Wednesday, May 14, 2008


In WHEN SCOTLAND WAS JEWISH by Hirschman and Yates, the authors spell out how they determined which individuals would be counted among the Jews, since this is a controversial issue. They write:

It is very hard to prove someone is Jewish. To begin with, even living, present-day Jews may disagree about who and what a Jew is. The broadest definition, that adopted by most Reform Jews today, describes Judaism as an international community of persons who share the same monotheistic faith and are guided by the same commandments and Torah. In this view, Jews may come from many ethnic backgrounds, some of them converts, others Jews by birth, all of them equal: there is no possibility of one person being "more Jewish" than another.

Many Orthodox Jews, however, disagree with this view and consider only other Orthodox Jews to be "really" Jewish; they can even quibble among themselves about which Orthodox group is the
most Jewish. Further, persons whose mother or father was born Jewish may be considered Jewish by some Jews, but not by others. Persons whose mother or father converted to Judaism or who themselves converted may not be accepted as Jewish by all Jews. Even persons whose parents were both born Jews and are now practicing Jews, but who do not belong to a temple, may not be pronounced Jewish by all Jews. Thus, Jewish identity is a complex and controversial issue, which we will not attempt to resolve here.

To complicate matters further, Jews who were born of two practicing Jewish parents, and who themselves belong to an Orthodox synagogue, may not necessarily be of Semitic ancestry. That is, they may not carry the genes of the ancient Hebrews. Instead some time between 3,000 years ago and the present, their ancestors decided to
become Jews, and the family has continued to practice the faith ever since. Most Jews now living do not have predominantly Semitic ancestry in their genetic makeup. This is particularly the case for the maternal line. As geneticist Steve Olson puts it..."The mitochondrial DNA sequences of Jewish females are even more diverse than the Y chromosomes of males, suggesting that non-Jewish women converted or married into the faith even more often than men." Importantly for our purposees, decendants of medieval Spanish, French and Italian Jews--that is, the Western or Mediterranean Jews of Sefarad--are not primarily of Semitic ancestry. Rather, most belong to what is called the R1b Y chromosomal DNA haplogroup, the most common paternal lineage in Europe and in countries of the New World founded by Europeans.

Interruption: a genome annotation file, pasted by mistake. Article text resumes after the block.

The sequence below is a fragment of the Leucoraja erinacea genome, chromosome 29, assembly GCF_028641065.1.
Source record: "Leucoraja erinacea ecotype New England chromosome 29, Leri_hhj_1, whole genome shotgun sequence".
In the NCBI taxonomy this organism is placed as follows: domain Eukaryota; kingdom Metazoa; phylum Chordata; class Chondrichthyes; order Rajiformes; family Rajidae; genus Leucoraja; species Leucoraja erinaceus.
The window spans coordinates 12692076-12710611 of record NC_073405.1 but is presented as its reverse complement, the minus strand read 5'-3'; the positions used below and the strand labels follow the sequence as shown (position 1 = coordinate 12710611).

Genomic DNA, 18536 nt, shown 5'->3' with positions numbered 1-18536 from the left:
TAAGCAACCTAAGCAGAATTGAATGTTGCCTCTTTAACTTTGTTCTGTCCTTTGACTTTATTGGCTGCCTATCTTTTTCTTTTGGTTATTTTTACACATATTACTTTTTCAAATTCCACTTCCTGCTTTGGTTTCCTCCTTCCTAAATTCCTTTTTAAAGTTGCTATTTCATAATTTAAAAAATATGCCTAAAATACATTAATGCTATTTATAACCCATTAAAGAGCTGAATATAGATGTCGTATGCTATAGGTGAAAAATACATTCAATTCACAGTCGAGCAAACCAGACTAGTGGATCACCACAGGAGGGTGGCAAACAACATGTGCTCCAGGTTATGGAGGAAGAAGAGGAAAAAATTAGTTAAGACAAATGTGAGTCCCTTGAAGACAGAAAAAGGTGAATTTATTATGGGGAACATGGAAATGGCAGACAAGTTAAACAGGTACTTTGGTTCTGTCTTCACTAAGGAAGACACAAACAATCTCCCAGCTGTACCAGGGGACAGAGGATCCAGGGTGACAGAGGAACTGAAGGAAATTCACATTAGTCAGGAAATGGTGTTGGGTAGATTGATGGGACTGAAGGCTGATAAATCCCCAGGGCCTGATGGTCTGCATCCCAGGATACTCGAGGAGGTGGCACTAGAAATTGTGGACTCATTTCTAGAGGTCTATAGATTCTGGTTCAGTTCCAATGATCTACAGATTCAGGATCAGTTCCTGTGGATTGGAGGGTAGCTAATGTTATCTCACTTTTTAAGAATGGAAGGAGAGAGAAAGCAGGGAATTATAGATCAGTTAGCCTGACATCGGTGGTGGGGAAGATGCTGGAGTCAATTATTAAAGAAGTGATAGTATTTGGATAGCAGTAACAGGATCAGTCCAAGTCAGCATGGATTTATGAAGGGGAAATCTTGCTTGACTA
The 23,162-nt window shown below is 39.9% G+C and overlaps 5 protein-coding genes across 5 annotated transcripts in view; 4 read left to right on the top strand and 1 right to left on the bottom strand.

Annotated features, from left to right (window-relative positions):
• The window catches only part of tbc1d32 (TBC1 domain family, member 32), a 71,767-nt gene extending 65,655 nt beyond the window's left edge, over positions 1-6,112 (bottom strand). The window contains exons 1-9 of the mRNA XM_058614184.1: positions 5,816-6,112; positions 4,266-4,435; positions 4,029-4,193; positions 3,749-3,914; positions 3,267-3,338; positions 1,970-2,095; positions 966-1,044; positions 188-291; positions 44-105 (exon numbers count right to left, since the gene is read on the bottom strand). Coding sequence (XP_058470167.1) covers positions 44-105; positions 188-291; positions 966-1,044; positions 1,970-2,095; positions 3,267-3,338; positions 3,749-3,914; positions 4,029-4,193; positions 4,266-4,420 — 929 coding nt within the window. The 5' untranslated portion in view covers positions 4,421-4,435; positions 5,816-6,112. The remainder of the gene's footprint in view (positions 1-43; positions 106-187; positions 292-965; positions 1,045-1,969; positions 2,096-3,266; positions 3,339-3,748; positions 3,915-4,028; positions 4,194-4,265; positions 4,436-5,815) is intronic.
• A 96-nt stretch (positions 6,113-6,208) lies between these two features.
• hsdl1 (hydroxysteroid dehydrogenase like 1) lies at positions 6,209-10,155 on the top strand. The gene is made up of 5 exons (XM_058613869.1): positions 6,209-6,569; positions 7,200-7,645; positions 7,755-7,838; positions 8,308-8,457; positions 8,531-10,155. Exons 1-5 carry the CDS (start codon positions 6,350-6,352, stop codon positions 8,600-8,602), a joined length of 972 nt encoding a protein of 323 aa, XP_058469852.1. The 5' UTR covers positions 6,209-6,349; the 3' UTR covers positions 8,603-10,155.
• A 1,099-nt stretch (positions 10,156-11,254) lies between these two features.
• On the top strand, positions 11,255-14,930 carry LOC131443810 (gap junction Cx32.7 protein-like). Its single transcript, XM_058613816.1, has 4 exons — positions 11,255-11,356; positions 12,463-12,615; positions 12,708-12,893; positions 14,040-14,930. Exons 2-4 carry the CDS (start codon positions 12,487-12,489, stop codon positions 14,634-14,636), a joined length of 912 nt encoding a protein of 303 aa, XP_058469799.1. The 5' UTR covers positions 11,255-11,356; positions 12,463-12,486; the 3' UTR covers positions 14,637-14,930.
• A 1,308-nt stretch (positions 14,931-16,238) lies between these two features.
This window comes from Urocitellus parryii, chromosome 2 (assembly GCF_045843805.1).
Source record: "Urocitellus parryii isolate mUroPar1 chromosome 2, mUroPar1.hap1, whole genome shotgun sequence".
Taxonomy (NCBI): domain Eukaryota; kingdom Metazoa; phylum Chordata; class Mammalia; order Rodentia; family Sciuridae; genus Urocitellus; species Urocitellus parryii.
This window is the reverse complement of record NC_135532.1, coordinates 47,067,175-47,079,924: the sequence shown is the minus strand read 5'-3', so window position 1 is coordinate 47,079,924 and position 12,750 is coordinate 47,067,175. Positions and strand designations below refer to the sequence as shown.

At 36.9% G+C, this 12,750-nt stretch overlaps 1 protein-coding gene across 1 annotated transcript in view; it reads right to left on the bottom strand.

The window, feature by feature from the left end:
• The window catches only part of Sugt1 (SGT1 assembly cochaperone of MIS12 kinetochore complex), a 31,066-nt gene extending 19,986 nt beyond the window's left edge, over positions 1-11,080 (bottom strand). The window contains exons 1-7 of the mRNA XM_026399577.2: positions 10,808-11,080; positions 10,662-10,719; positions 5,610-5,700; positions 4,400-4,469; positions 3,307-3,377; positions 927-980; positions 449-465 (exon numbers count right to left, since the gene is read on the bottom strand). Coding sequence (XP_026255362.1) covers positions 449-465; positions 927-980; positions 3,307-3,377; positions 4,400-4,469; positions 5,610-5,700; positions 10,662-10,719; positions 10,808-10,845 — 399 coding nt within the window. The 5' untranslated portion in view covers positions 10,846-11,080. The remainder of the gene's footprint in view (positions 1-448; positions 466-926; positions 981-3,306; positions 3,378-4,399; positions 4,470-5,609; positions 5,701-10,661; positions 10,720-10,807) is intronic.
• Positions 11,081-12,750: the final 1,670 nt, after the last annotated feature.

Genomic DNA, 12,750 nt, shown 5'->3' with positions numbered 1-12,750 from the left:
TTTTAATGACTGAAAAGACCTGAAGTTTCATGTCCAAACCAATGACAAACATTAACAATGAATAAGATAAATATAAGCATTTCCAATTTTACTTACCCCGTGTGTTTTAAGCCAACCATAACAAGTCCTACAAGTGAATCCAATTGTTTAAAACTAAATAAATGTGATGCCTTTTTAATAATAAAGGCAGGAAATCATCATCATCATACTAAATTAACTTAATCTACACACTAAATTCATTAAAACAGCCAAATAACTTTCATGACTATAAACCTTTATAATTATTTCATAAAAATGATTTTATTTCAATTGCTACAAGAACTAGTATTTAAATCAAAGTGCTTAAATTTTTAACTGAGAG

What about simply regarding as Jewish any person who now publicly "self-identifies" as such? While seemingly reasonable, this solution will not work in the case of Crypto-Jews (secret Jews). Though a term normally reserved for Jewish Iberian exiles after the pogroms of 1391 and especially after the Edict of Expulsion in 1492, it can also be applied to ancestrally Jewish Scots, ancentrally Jewish Germans, ancestrally Jewish Melungeons, and in fact to any ancestrally Jewish persons whose forebears feared identification or detection, chose to hide their true identity, and practiced that religion in secret. For up to 600 years, Crypto-Jews had to survive without rabbis, yeshivas, torahs, or synagogues, isolated from openly Jewish communities in Eastern Europe, Islam and the Mediterranean, and subject to a kind of "double hostility" from their surrounding societies...The religious status of these Marranos,
conversos, Anusim ("the Forced Ones") and New Christians challenged some of the best rabbinical minds of the day...

And so, to determine if the Scottish families in question were of Jewish descent, we used a process of inductive reasoning. We relied on clues from several different types of evidence--historical, genealogical, linguistic, archeological, geographic and genetic. By considering these different sources, we can argue that a given family had a
very high probability of being Jewish upon their arrival in Scotland. In some cases this is no problem; certain of these families still are Jewish and can document lineal descent from Scots forebears. But in most cases we are going to have to finesse this conclusion by looking at the overall pattern of evidence for that family, including their associated lines and marriage preferences. The formal term for this branch of science is the statistical inference of demography from DNA sequence data. (pp. 24-25)

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